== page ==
The event planners had me working the next day. A class of regional law enforcement met the first morning. I fear that most thought this class would be similar to their previous scuba classes; they were in for a surprise. We were about to embark upon a journey that departed from standard scuba instruction in some significant ways.
The first day dealt with the evidentiary foundations of underwater evidence recovery and crime scene processing. They learned that we package all evidence from water, in the water. Marine archaeologist place all their artifacts in the water in which they are found, and if it works for them it will work for us. We talked about possible forensic evidence and its survival underwater, including:
- The recent work on salt etched fingerprints on cartridge cases.
- Back spatter on firearms
- Fingerprints on and in firearms and on automobiles
- Processing submerged vehicles and raising them to the surface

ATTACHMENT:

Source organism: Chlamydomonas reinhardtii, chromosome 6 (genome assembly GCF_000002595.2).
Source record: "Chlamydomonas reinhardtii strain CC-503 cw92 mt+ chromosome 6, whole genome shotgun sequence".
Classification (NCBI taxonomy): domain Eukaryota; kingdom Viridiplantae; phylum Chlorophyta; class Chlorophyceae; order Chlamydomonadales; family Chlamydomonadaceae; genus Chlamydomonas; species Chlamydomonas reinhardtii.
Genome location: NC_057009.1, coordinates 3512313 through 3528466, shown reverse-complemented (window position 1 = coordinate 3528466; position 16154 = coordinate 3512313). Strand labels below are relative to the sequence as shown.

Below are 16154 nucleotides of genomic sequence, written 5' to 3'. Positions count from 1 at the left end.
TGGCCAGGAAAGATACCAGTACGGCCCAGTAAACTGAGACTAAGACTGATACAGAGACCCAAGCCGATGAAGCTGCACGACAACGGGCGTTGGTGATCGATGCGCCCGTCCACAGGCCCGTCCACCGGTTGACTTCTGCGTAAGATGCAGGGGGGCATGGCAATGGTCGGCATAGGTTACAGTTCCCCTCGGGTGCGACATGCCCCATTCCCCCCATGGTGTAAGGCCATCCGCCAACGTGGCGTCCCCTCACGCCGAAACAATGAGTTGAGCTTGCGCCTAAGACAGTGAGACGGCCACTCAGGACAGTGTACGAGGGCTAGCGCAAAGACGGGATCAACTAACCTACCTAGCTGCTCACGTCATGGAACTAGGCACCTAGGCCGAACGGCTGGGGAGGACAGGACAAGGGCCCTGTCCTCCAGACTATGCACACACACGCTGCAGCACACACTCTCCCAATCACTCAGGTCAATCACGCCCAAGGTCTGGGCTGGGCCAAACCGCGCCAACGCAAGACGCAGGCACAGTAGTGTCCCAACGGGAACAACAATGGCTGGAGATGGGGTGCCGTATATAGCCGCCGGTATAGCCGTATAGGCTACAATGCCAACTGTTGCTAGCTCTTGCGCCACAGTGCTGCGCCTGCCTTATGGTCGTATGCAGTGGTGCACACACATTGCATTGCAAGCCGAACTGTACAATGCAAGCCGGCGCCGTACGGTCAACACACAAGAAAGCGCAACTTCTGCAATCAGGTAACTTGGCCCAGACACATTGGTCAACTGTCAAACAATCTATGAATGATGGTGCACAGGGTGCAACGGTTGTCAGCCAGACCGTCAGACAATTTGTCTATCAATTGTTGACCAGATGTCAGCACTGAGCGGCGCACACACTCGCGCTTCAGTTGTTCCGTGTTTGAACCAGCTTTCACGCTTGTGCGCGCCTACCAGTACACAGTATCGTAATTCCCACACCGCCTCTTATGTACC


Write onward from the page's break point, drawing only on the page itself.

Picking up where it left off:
- Body sink rates (how to calculate how far a body may float downstream before reaching the bottom)
- Processing a mass disaster underwater crime scene (passenger aircraft crashes)
The second day covered the operational aspect of evidence recovery diving. We talked about tethered diving and its departure from standard scuba procedure. We covered packaging underwater evidence, bagging bodies, and communicating with the line tender via line tugs. We talked about underwater measurements and crime scene sketches, and we discussed emergency procedures and team composition and roles.
We spent the following day at Gab Gab beach on the Guam Naval Base. Each participant had to demonstrate proficiency in conducting a shore-based search, maintaining search line integrity, and bagging a body: first with the use of sight, then with their face masks blacked out. The work we do is often called “black water” diving in that most of what criminals dispose of, they dispose of in very nasty places. Hence, the need for blacked out face masks.
The last day was the final examination. The students formed four teams and were dispatched to a scene where they were informed that a witness saw someone throw a gun into the water. It was their responsibility to interview the witness, conduct the dive briefing, select the appropriate search pattern, and to deploy, find, package, measure, and sketch the operation. Each diver on each team had to search before the firearm was discovered. It was hard work, but all felt they had accomplished something upon completing the final examination.